There are hints of Scotland in this superb linear walk. A tremendous hill – one of the steepest in Yorkshire, drops down into a charming green valley. Highland cattle graze nearby, and heather moorland is managed for grouse shooting. Beautiful views are enjoyed from a remote village, and old cottages and farms add charm to a walk filled with surprises!
Access to the starting point is from Thornton-le-Dale. Head north from the Buck Inn towards Whitby, but only as far as the Fox and Rabbit Inn, prominently sited to your right at the road junction. Here turn right along the A169 Whitby Road, After about a mile, turn left along Hostess Lane as signed to Levisham. You’ll then pass Moorland View Boarding Kennels off left.
Entering Lockton you’ll discover a village of the moors, set on a hill above a deep glen, with old cottages and farms. The YHA is to your right, and the village church immediately beyond.
Start from Lockton’s quaint, grey church, with a 15th century tower and medieval nave and chancel. Continue to the triangular green, and almost opposite, to your left, seek between cottages an old well. It’s behind metal rails, but is sadly neglected. Seek a plaque on the side of the adjacent house which commemorates the building of a well in 1697. The names of the benefactors were recorded on here, but are now partly obscured by foliage etc.
On this dry upland plateau, water was a precious commodity and a pumped storage tank supplied water to the village. Continue past the telephone kiosk to the crossroads. To your left is Lockton Tea Room and Gallery, which re-opened on February 11. Ideal for a cuppa! Then veer right along Mill Bank Road as signed to Levisham 1.5 miles. A street map welcomes you to Lockton, and a cascade of snowdrops on the left bank, herald spring as you follow the steep lane into the valley bottom. Immediately over the bridge, view the delightful water mill and the wheel by which flows the musical Levisham Beck.
It no longer grinds the area’s wheat, but is a very pleasant private dwelling. Nearby is a small waterfall, and down the stream is the hidden, isolated church of St Mary. The Danish sculpture here dates from the late 10th century when Norse culture remained strong in this area. The small church is hemmed in by hills which rise like ramparts, and are draped with trees and heather.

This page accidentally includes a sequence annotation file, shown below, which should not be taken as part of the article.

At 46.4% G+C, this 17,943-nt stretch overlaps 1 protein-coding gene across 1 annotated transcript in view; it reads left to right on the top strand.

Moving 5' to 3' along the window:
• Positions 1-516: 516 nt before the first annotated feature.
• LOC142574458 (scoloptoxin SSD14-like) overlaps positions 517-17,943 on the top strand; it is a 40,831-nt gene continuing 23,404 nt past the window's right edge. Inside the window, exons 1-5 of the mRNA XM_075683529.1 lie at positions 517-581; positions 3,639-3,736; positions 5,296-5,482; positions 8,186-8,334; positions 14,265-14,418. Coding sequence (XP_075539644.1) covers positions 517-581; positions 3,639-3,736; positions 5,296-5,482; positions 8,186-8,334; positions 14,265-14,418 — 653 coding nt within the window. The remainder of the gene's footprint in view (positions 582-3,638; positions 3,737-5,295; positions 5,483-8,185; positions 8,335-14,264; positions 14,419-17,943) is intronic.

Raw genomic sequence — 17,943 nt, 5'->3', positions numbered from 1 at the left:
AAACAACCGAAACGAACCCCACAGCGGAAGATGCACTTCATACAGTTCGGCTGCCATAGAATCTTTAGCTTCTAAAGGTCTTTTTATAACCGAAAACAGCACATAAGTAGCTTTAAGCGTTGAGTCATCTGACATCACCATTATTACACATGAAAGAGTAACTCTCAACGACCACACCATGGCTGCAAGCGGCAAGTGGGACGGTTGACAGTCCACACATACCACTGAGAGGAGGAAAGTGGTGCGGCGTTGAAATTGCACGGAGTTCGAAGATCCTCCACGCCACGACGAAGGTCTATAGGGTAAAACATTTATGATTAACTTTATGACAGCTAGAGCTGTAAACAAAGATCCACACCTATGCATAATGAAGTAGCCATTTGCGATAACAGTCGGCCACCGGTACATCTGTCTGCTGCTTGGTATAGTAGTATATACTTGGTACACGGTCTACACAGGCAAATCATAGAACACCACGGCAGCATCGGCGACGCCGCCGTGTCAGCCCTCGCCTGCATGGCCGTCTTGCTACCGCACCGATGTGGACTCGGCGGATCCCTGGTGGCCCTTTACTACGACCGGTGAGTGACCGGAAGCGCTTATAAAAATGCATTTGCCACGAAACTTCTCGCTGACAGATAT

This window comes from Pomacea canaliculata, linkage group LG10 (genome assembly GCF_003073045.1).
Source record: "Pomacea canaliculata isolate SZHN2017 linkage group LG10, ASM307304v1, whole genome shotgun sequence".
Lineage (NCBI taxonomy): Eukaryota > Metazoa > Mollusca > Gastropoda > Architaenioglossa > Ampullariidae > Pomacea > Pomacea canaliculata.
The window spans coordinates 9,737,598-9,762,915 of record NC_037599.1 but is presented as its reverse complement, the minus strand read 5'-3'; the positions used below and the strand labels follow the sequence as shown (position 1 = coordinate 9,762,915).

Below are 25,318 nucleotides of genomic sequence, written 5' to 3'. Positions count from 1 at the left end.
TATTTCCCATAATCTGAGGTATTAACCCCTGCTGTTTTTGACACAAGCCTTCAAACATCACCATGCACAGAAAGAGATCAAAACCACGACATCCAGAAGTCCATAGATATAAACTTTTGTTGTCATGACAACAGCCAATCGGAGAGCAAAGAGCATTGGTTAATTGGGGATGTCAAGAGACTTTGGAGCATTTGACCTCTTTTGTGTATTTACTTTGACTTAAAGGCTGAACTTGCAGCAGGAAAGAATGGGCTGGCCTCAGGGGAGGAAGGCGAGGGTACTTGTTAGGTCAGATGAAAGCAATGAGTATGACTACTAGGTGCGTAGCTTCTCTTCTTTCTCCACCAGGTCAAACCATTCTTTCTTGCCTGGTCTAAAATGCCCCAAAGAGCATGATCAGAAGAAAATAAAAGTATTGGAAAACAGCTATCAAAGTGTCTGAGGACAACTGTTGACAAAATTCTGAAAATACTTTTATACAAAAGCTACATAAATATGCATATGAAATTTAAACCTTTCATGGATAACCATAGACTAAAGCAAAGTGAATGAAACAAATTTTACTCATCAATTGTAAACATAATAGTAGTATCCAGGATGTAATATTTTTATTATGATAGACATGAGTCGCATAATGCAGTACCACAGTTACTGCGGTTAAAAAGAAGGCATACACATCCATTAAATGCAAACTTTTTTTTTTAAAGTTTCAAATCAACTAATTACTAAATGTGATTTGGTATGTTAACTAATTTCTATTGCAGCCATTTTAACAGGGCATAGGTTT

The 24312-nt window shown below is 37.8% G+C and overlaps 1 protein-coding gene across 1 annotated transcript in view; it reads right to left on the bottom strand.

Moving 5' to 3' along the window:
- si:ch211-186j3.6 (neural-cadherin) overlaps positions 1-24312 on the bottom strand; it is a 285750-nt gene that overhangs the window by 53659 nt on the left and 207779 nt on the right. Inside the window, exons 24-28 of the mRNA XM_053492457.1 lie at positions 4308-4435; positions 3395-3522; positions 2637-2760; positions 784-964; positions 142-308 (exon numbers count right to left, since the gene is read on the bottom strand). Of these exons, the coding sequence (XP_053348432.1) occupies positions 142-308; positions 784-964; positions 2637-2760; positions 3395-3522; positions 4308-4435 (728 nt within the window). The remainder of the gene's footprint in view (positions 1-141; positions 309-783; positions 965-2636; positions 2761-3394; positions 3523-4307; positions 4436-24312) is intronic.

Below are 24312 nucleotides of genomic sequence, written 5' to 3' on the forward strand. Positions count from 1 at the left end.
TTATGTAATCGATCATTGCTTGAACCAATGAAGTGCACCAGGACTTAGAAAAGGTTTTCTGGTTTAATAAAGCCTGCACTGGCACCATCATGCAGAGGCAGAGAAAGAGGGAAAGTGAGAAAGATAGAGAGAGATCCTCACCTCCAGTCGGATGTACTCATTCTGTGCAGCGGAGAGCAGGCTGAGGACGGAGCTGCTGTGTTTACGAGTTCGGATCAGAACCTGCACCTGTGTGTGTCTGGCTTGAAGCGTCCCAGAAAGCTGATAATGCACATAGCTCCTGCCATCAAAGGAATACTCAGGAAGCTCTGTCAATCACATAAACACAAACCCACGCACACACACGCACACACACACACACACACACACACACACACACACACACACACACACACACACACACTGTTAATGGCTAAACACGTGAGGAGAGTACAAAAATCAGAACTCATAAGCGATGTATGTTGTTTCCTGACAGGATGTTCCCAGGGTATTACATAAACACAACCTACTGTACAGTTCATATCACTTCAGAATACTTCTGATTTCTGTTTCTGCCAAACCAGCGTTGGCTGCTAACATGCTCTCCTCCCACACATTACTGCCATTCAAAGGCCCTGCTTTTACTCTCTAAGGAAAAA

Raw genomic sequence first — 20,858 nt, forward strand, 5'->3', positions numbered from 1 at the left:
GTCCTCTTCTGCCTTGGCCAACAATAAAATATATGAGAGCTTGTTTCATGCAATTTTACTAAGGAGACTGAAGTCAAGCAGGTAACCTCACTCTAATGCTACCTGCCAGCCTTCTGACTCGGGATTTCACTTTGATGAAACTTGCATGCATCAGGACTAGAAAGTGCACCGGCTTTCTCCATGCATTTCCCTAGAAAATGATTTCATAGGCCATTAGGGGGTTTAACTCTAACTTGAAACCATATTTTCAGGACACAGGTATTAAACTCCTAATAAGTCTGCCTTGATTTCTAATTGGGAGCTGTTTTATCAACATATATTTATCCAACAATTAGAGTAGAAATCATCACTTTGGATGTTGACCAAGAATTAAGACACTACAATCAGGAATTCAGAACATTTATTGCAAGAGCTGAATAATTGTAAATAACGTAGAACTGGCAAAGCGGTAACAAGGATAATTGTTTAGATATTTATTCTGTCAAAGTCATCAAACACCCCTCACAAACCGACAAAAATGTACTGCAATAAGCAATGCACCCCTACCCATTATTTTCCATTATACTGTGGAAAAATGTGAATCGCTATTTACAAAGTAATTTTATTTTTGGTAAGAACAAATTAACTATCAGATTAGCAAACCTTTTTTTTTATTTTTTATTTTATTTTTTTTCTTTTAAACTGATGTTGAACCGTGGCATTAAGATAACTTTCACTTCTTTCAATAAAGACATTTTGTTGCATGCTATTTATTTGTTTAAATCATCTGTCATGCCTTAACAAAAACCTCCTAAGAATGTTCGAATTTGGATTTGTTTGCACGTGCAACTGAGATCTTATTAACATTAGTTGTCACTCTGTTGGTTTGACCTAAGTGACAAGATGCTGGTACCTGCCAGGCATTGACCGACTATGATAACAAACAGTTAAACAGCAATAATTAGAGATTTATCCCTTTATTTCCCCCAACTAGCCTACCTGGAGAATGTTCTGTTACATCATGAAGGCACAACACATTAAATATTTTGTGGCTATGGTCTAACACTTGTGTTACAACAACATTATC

Entering Levisham, one is immediately impressed by its superb setting. Perched on the edge of a moorland plateau there are many tumuli and earthworks, and stunning views! This village has a wide main street with grassed verges fronting houses on both sides. It has the classic lay-out of a planned medieval village.
Passing the village hall to the left, you face the impressive Horseshoe Inn at the top, and a spacious lawn which is popular in summertime. Facing the inn, fork left along Braygate Lane as signed to Levisham Station 1.5 miles.
Just ahead (near a tree) you shortly fork left again along Braygate Balk, with dry stone walling either side. Beyond a cattle grid, drop steeply into the valley bottom, with an elevated bank of golden gorse bushes to your right, and a herd of long-horned Highland cattle in the area. The views are tremendous as you descend the track all the way to Levisham Station, with sheep maybe your sole companions!
Levisham Moor provides splendid views over Newtondale. This area was covered by forest about 5,000 years ago, and is now owned and managed by the National Park Authority. For centuries the moors have been grazed by sheep, and today sheep farming and management for grouse shooting continue to maintain the landscape. From October to March, small areas of heather are burned on an eight to 15 year cycle to create a mosaic of heather of various heights. This provides a habitat for nesting and feeding birds such as red grouse, golden plover and lapwing. If the moorland wasn’t managed, it would return to woodland.
Your track sweeps left along the bridleway leading to Levisham Station. The North Yorkshire Moors Railway opened in 1836 when Raindale New Inn was the ideal spot to pause for a drink on the two-hour journey between Pickering and Grosmont.
Now take a look at Levisham Station, with its slate roofs and over-hanging eaves of station buildings. Slate was transported from North Wales or the Lake District by the railways. Levisham village is out of sight, some 1.5 miles south-east of the station and about 300ft from the valley floor!
The railway, in its early years relied on horses to pull the carriages. Here, a new pair of horses was harnessed to haul the train up to the summit. On the downhill trip to Pickering the horses were unhitched. They were put in a dandy cart behind the carriages and had a much easier time.
You may wish to wander footpaths beyond Levisham Station into Newtondale where routes abound.
Returning to Lockton by re-tracing your steps, the scene is quite a contrast in reverse!
Distance: Six miles for the return route (or three miles if started from Levisham).
Refreshment: The Horseshoe Inn, Levisham, or Lockton Tea Room and Gallery, Lockton.
l The entire route is ideal for motorists, cyclists and bikers alike.